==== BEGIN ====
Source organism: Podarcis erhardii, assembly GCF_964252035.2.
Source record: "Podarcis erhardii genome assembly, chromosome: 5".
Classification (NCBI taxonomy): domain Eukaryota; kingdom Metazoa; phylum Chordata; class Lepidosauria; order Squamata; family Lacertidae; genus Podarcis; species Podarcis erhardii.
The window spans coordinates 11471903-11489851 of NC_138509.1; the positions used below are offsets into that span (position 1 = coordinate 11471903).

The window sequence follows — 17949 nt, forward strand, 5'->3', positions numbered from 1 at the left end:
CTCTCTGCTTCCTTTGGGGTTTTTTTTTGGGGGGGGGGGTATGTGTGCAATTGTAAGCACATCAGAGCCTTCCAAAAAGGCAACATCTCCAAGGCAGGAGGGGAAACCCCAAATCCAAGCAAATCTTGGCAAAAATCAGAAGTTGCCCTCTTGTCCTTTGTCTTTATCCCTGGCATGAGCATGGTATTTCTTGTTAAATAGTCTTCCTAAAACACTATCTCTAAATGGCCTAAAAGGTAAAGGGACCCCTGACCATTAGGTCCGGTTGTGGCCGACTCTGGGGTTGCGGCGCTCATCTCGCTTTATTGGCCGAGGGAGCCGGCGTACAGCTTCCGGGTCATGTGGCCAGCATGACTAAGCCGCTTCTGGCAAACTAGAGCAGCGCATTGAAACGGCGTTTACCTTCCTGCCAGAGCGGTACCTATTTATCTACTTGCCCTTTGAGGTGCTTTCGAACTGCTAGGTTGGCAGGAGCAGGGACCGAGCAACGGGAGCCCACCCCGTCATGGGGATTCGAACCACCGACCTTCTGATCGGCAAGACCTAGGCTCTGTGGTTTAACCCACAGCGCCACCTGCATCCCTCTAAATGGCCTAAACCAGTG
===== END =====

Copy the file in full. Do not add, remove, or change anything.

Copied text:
Source organism: Podarcis erhardii, assembly GCF_964252035.2.
Source record: "Podarcis erhardii genome assembly, chromosome: 5".
Classification (NCBI taxonomy): domain Eukaryota; kingdom Metazoa; phylum Chordata; class Lepidosauria; order Squamata; family Lacertidae; genus Podarcis; species Podarcis erhardii.
The window spans coordinates 11471903-11489851 of NC_138509.1; the positions used below are offsets into that span (position 1 = coordinate 11471903).

The window sequence follows — 17949 nt, forward strand, 5'->3', positions numbered from 1 at the left end:
CTCTCTGCTTCCTTTGGGGTTTTTTTTTGGGGGGGGGGGTATGTGTGCAATTGTAAGCACATCAGAGCCTTCCAAAAAGGCAACATCTCCAAGGCAGGAGGGGAAACCCCAAATCCAAGCAAATCTTGGCAAAAATCAGAAGTTGCCCTCTTGTCCTTTGTCTTTATCCCTGGCATGAGCATGGTATTTCTTGTTAAATAGTCTTCCTAAAACACTATCTCTAAATGGCCTAAAAGGTAAAGGGACCCCTGACCATTAGGTCCGGTTGTGGCCGACTCTGGGGTTGCGGCGCTCATCTCGCTTTATTGGCCGAGGGAGCCGGCGTACAGCTTCCGGGTCATGTGGCCAGCATGACTAAGCCGCTTCTGGCAAACTAGAGCAGCGCATTGAAACGGCGTTTACCTTCCTGCCAGAGCGGTACCTATTTATCTACTTGCCCTTTGAGGTGCTTTCGAACTGCTAGGTTGGCAGGAGCAGGGACCGAGCAACGGGAGCCCACCCCGTCATGGGGATTCGAACCACCGACCTTCTGATCGGCAAGACCTAGGCTCTGTGGTTTAACCCACAGCGCCACCTGCATCCCTCTAAATGGCCTAAACCAGTG